“On That Was You and Me,” says Fortunate Ones founding member Andrew James O’Brien, “we wanted to get back to what makes our work special – two of us, singing together unadorned and unencumbered.”
To pair with the premiere of a new video to support the album’s title track, we caught up with the Canadian act to learn about the new record and what vibe the duo sought to create. “We wrote unflinchingly personal songs and with producer Joshua Van Tassel, made the conscious decision to give the songs space, the lyrics room to breathe and be, and our voices to be the focal point of each song.”
5 Questions with Fortunate Ones by Sam Shansky
1) Talk to us about your new album, That Was You and Me. Where and with whom did you track these tunes, and what’s been the best part of sharing them with fans?
That Was You and Me was recorded in Toronto, Canada in October 2020 at Dream Date Studio with producer, engineer and multi-instrumentalist Joshua Van Tassel. Sharing this new work with fans and seeing how the music is resonating with them has been a wonderful experience. This record was incredibly personal and meaningful for us and to see people finding themselves in it is quite profound.
Bonus: Who are some of your favorite harmony singers, and why?
We’re big fans of Gillian Welch and David Rawlings, Bonny Light Horseman (Anais Mitchell, Eric D. Johnson and Josh Kaufman), CSN. Former Hey Rosetta! front person Tim Baker is currently releasing singles from a forthcoming record that features incredibly nuanced and lush three-part female harmony, of which Catherine is one-third. His use of dynamic female voices is absolutely beautiful and a major element of his new work.
The harmony that these artists create is so beguiling because they possess a deep understanding of what it is to sing in an ensemble – no one part is greater than the sum. They are skilled listeners and effortless emoters. Each of these singers also has a deeply unique tone and quality of voice which serves to enhance the compelling nature of their harmonic blend in their respective groups.
Bonus: How did you two meet, and do you remember the first musical bond you shared?
Andrew: We met in Corner Brook, Newfoundland in August 2009 at an outdoor music and arts festival. Catherine was singing covers with her brothers on the back of a big flat-bed truck on the United Church lawn (kinda sounds like when Paul met John! haha). She was singing “Valerie” by Amy Winehouse and I remember being struck by how beautiful and unique her voice was – smokey with a dark and compelling wooliness that sounded singular to me. I stuck around to introduce myself and thank her for the songs. That was it. It wasn’t a particularly meaningful intro at the time.
Later that fall I was rehearsing a set of songs with Catherine’s brother Mark for a show the following night and Catherine and I were reintroduced. During a break in the practice, Catherine and her brother started singing together and I was reminded of how great she sang. I told Cath that if she could learn my set she wouldn’t have to pay cover to get into the show. She learned all the songs in one night and we’ve been singing together ever since.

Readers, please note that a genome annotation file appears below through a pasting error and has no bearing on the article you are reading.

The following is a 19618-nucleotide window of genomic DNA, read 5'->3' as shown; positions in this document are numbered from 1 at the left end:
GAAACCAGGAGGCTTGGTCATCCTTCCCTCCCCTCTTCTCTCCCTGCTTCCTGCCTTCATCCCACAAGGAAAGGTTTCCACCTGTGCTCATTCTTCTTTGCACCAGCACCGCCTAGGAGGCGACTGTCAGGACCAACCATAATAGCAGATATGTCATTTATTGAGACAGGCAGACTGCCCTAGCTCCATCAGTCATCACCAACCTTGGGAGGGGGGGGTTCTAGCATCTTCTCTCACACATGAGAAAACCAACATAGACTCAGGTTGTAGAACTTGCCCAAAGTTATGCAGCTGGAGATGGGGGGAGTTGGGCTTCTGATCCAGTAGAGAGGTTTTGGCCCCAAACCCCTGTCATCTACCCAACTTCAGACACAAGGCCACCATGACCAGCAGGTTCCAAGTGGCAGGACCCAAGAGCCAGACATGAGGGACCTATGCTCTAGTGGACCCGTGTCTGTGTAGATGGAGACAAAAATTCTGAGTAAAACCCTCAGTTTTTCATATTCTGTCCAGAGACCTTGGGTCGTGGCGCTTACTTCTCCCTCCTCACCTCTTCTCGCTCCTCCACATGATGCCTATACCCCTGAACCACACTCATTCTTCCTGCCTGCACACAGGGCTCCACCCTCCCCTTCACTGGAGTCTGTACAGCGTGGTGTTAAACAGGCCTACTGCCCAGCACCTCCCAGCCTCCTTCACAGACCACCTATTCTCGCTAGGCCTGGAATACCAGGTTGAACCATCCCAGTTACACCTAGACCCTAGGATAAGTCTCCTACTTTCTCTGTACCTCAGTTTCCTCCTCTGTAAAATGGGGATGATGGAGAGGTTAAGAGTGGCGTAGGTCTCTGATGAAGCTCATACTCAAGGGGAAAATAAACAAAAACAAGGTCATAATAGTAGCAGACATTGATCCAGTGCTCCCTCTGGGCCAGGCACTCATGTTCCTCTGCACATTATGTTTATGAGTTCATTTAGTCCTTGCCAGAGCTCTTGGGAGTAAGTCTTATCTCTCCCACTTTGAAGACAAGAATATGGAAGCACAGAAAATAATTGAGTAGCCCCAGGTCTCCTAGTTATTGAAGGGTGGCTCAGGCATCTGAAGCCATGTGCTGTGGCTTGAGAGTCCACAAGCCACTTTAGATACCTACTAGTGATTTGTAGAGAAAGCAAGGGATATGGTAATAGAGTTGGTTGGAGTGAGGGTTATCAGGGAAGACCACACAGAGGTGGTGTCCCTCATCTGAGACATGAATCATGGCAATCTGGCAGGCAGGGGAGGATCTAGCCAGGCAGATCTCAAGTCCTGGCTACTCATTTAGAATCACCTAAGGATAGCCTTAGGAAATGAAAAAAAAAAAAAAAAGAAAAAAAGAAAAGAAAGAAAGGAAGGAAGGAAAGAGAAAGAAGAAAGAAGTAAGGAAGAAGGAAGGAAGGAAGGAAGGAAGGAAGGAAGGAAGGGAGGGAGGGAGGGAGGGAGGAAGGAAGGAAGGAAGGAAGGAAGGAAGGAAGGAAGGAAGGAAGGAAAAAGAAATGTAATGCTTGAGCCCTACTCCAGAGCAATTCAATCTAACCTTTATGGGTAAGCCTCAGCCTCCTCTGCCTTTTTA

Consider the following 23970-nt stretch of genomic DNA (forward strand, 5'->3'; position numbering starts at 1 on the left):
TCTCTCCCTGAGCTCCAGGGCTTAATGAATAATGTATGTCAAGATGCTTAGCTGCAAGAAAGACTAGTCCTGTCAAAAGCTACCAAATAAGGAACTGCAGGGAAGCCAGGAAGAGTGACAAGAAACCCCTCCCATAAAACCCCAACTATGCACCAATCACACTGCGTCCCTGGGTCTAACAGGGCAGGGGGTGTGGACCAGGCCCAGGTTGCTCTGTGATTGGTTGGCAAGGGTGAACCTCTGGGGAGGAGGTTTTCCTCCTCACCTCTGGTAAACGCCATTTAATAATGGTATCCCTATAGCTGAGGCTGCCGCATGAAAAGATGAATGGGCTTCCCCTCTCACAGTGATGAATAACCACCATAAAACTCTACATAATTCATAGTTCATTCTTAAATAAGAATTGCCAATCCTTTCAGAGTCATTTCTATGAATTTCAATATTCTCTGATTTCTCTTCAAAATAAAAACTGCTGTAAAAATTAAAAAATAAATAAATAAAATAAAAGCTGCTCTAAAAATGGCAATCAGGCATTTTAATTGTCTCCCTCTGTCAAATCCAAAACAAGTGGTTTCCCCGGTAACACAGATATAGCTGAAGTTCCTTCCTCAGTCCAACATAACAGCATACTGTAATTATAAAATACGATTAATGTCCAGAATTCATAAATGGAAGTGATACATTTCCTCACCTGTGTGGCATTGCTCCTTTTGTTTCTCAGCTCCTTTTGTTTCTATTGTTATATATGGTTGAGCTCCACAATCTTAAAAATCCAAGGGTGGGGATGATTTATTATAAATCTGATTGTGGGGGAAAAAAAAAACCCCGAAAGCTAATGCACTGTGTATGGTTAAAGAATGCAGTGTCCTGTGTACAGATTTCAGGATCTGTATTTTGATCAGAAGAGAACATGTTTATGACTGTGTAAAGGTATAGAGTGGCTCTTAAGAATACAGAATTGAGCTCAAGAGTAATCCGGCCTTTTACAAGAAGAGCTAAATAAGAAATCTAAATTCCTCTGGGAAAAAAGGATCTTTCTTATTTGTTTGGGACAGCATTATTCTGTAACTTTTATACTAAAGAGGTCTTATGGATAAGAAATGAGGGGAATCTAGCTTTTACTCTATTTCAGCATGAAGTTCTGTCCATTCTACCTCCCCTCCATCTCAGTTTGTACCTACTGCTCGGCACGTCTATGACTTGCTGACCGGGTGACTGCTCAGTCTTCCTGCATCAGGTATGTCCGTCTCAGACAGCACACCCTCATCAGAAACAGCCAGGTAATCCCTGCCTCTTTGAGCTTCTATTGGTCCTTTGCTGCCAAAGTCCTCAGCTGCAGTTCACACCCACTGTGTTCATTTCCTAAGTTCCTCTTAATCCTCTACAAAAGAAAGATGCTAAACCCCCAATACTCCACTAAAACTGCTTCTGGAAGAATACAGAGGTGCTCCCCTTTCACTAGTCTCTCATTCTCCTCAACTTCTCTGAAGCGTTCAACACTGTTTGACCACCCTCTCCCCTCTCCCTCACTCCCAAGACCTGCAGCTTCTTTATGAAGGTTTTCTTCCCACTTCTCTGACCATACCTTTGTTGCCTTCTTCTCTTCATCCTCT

2) What’s happening in the Folk and Americana scenes in your neck of the woods that excites you?
Locally there are so many fantastic folk singers and musicians that it kind of boggles the mind. The tradition runs deep in Newfoundland. There’s a fantastic duo called Rube and Rake (Josh Sandu and Andrew Laite) who could be likened to The Milk Carton Kids or Gillian Welch and David Rawlings. Josh has a deep baritone voice and a knack for writing wonderful true-to-life heartbreak songs about loss, searching, navigating life’s difficulties. He is a strong rhythm guitar player and a fantastic clawhammer banjo player. Andrew is an effortless harmony singer and nimble lead guitar player whose playing is lyrical and the perfect foil for Josh’s songs.
Another amazing group locally is The Kubasonics. They’re a 5-piece Ukrainian speed folk band with the energy and momentum of a freight train. Hammered dulcimer, accordion, violin, electric guitar, bass and drums make up the instrumentation and the show is an absolute spectacle. The band dresses in traditional Ukrainian clothing and are completely enthralling in their spirited and passionate performances. The show is dynamic, humorous, musically brilliant and undeniably memorable.
Bonus: Say someone was coming to St. John’s for a weekend – where would you recommend they visit, and why?
Ohhhh. Tough to be brief with this one! Wake up EARLY to catch the sunrise at Cabot Tower on Signal Hill *we can in no way guarantee that the sun will actually appear*. After sunup head to Toslow for a coffee and the best baked goods on planet earth. While you’re having your taste buds titillated, take a stroll through the colourful row houses of downtown St. John’s – once a lawless frontier inhabited by drinkers and brawlers, it is now a charming seaside photo waiting to happen.
For brunch, pop down to Mallard Cottage in the historic Quidi Vidi (pronounced Kiddie Viddie) Gut. The Cottage is 200 years old and Chef Todd Perrin and his crew serve up amazing Newfoundland comfort food – cod cakes, baked beans, moose sausage, savoury biscuits with fresh cream and partridge berry jam, and so much more. Leave Mallard and head on to the Sugarloaf Trail where you’ll be gifted stunning coastal views and an opportunity to burn off your brunch.